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Crowded hospitals are now home to a rapidly-spreading superbug

Published Oct 26th, 2020 10:06PM EDT
superbug outbreak
Image: Yakobchuk Olena/Adobe
  • The faster-than-usual spread of a type of fungus in clinics and hospitals around the country is being blamed on the COVID-19 crisis. 
  • Crowded clinics are becoming a breeding ground for this drug-resistant “superbug.” 
  • The CDC is tracking cases on a state-by-state basis, and some are seeing huge booms in the number of confirmed cases.

If I asked you what the biggest health threat was right now you’d of course say COVID-19. The disease brought on by an infection of the novel coronavirus is indeed severe and potentially life-threatening, but it’s not the only thing that hospitals are struggling to fight back against.

As National Geograph reports, hospitals and clinics in the midst of battling cases of COVID-19 are now also coming under attack from a type of antibiotic-resistant germ called Candida auris. It’s a yeast that can cause a severe infection after first taking root in a patient’s ears or sores, and cases are skyrocketing. The most likely explanation for the boom would appear to be the fact that clinics and hospitals are currently swamped with COVID-19 patients, allowing the fungal infection to spread rapidly and largely unchecked.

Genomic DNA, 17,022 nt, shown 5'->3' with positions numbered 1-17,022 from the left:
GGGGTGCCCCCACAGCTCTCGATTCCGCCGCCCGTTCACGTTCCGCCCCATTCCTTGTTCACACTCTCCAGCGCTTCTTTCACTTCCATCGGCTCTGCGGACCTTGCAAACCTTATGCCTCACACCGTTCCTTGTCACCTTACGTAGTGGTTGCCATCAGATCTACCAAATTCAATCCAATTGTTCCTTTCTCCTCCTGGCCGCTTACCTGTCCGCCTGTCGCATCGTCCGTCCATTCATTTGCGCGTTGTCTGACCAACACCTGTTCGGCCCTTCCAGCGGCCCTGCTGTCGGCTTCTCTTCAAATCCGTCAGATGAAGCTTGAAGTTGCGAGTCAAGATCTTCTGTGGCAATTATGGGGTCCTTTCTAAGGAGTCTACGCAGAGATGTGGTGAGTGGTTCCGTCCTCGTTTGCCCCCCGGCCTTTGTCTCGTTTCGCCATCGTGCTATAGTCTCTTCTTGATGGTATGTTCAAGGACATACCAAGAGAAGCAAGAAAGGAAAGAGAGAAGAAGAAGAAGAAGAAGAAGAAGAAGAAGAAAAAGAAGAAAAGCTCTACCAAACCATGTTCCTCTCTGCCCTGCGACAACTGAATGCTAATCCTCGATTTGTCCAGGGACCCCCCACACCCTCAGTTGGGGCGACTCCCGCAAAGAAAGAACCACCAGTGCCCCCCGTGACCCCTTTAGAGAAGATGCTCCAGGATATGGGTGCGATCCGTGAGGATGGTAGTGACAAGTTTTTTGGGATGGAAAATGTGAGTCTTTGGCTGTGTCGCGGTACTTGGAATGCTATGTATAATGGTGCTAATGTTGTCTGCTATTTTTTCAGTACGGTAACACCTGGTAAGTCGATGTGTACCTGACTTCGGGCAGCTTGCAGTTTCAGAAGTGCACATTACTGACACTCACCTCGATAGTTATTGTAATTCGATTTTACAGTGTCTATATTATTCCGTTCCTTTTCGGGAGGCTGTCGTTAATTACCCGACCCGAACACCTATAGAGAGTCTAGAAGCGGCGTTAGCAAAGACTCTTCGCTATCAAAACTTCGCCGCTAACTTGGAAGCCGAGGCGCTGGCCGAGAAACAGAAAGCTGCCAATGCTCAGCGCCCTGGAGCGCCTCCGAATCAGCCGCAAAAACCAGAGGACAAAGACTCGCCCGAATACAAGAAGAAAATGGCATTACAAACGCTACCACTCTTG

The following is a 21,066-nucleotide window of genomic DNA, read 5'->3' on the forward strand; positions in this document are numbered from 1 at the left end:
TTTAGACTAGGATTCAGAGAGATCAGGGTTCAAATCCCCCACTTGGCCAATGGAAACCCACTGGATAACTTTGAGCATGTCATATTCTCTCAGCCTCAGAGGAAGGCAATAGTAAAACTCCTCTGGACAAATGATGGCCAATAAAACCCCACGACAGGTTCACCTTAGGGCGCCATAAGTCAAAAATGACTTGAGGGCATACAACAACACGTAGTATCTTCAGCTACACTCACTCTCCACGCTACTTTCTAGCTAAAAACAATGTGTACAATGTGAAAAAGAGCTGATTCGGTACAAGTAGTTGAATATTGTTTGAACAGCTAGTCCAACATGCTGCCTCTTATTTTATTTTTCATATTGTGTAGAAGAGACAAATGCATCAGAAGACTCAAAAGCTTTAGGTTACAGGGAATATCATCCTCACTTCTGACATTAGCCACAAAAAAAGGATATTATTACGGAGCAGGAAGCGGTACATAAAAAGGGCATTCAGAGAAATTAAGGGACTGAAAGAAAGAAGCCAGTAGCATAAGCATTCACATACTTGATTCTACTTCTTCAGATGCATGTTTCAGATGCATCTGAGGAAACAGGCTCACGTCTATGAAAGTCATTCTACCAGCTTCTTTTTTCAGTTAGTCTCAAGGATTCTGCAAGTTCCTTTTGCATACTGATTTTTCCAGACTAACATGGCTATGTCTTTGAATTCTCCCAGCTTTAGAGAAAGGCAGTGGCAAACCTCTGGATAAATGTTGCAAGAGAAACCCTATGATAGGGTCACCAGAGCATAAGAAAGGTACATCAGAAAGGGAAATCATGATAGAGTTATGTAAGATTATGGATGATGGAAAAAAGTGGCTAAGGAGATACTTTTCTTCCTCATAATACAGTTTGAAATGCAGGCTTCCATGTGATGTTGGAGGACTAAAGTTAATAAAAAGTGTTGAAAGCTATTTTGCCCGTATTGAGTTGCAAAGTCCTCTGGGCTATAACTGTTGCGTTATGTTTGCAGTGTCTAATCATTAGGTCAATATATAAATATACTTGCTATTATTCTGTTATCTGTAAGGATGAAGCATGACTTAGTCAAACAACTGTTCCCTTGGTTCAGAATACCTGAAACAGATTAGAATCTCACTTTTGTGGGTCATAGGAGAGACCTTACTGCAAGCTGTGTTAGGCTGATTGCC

The CDC has already warned that tracking of C. auris has been made more difficult than ever this year due to the coronavirus pandemic and the weight it is putting on the US healthcare system.

Candida auris is an emerging fungus that presents a serious global health threat. C. auris causes severe illness in hospitalized patients in several countries, including the United States. Patients can remain colonized with C. auris for a long time and C. auris can persist on surfaces in healthcare environments. This can result in spread of C. auris between patients in healthcare facilities.

Strains of C. auris in the United States have been linked to other parts of the world. U.S. C. auris cases are a result of inadvertent introduction into the United States from a patient who recently received healthcare in a country where C. auris has been reported or a result of local spread after such an introduction.

So far, a couple of US states have been hit much harder than others, though there are cases in over 20 states across the country. Of the over 1,300 confirmed cases of infection, New York accounts for over 600 of them alone, while New Jersey isn’t far behind with nearly 200. Illinois has over 360, while Florida and California have around 80 cases each. The rest of the United States is a mixed bag, with some states having just one or two cases, but as we’ve seen with other infectious diseases, those figures can spiral out of control very rapidly.

The CDC is keeping an eye on the spread of the nasty bug, and with cases far surpassing those in recent years, it’s likely that the health agency will be issuing some kind of specific guidance on the matter sooner rather than later.

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